Fear Itself: The Home Front

Fear Itself: The Home Front
Fear Itself - The Home Front review
  • North American Publisher / ISBN: Marvel - 978-0-7851-5667-3
  • Release date: 2012
  • UPC: 9780785156673
  • Contains adult content?: no
  • Does this pass the Bechdel test?: yes
  • Positive minority portrayal?: yes
  • CATEGORIES: Superhero

Marvel’s 2011 Fear Itself crossover event saw several Marvel powerhouses supplied with hammers that increased their power to god-like levels. Woe betide anyone that gets in their way. The Home Front gathers a series of short stories about assorted Marvel characters as the chaos instituted takes place all around them.

Firstly, don’t be fooled by a cover featuring Captain America, Iron Man and Thor, none of whom appear in the stories inside.

One time New Warrior Speedball is the unlikely recipient of the longest story, courtesy of Christos Gage and Mike Mayhew (sample art). It works well, starting with his guilt about participation in an incident that killed thousands in Stamford. He salves his conscience by working anonymously with a volunteer group run by one of his harshest critics. It’s a clever tale making good use of instant digital communication, and raising problematical ethical questions to which there are no definitive answers. Mayhew’s photo realist art does what it sets out to do, but occasionally comes across as static and posed, which is undesirable with a character whose ability is based on movement, and when it comes to the team of villains late in the story the style renders them laughable.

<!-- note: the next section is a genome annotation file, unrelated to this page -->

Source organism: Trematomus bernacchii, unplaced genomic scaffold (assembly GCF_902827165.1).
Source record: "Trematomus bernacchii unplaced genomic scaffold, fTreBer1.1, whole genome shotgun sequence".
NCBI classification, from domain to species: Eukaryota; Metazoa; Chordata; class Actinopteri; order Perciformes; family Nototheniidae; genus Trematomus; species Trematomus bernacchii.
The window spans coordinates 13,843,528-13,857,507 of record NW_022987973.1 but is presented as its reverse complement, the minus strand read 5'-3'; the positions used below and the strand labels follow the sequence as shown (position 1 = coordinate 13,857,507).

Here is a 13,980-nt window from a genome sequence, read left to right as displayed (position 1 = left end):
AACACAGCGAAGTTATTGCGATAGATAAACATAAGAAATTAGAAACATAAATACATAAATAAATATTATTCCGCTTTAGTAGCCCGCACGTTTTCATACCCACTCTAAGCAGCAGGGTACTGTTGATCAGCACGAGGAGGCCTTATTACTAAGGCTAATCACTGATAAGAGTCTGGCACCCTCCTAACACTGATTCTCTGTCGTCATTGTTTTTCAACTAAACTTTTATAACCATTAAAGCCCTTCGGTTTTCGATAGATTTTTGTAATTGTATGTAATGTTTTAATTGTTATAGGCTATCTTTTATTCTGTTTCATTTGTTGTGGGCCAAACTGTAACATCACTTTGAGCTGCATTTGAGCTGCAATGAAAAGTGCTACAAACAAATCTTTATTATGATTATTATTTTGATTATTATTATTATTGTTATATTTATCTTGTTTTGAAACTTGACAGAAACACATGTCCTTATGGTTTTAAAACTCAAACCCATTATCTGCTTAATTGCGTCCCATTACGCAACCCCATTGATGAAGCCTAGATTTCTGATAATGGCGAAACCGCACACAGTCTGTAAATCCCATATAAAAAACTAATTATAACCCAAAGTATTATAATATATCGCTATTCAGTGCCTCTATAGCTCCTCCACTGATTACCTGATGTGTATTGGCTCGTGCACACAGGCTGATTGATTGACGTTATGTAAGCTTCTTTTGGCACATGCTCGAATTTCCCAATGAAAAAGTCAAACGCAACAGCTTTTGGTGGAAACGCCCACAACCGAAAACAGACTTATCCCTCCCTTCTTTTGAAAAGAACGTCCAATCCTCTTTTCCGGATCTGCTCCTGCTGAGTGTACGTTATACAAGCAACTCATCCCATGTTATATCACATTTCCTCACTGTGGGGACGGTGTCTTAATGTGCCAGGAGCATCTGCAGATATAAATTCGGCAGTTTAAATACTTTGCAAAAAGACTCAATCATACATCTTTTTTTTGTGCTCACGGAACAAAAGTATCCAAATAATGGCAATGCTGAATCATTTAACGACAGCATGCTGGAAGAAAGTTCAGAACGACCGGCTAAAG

The other major feature spotlights Jimmy Woo, restored to the way he was in 1958, but heading a 21st century super team of heroes from that era, the Agents of Atlas. As they investigate hate groups, Jimmy’s falling apart. Peter Milligan’s story promises more than it actually delivers while featuring some nice moments, and Elia Bonetti captures Jimmy as well as pulling off the trick of giving personality to a bunch of characters designed to make that awkward.

‘The Chosen’ only runs to three chapters, but that’s three too long as assorted teenage heroes gather together to squabble and then fight barely credible magical horrors. This isn’t Fred Van Lente’s finest moment, and Alessandro Vitti’s art is schizoid, on some characters clean and smooth and on others gritty and scratchy.

The shortest recurring feature is a series of single pages by Howard Chaykin providing character insights about six different people. The concept is simple, with the focus ranging from a Parisian citizen to Atlantean Prince Kida, but the purpose obscure. They’re bookended by two J. Jonah Jameson monologues.

Seven further tales explore the Marvel world with fear circulating, most building to a lesson about the indomitably human spirit under pressure, and so the strongest representations of the title. Some feature superheroes (Blue Marvel, Great Lakes Avengers), others supporting characters (Liz Allen) or ordinary communities, and they make for a nice varied selection without standing out.

Fear Itself isn’t considered the most memorable of Marvel crossovers, but with most of the content successful, The Home Front ranks among the best Fear Itself tie-ins.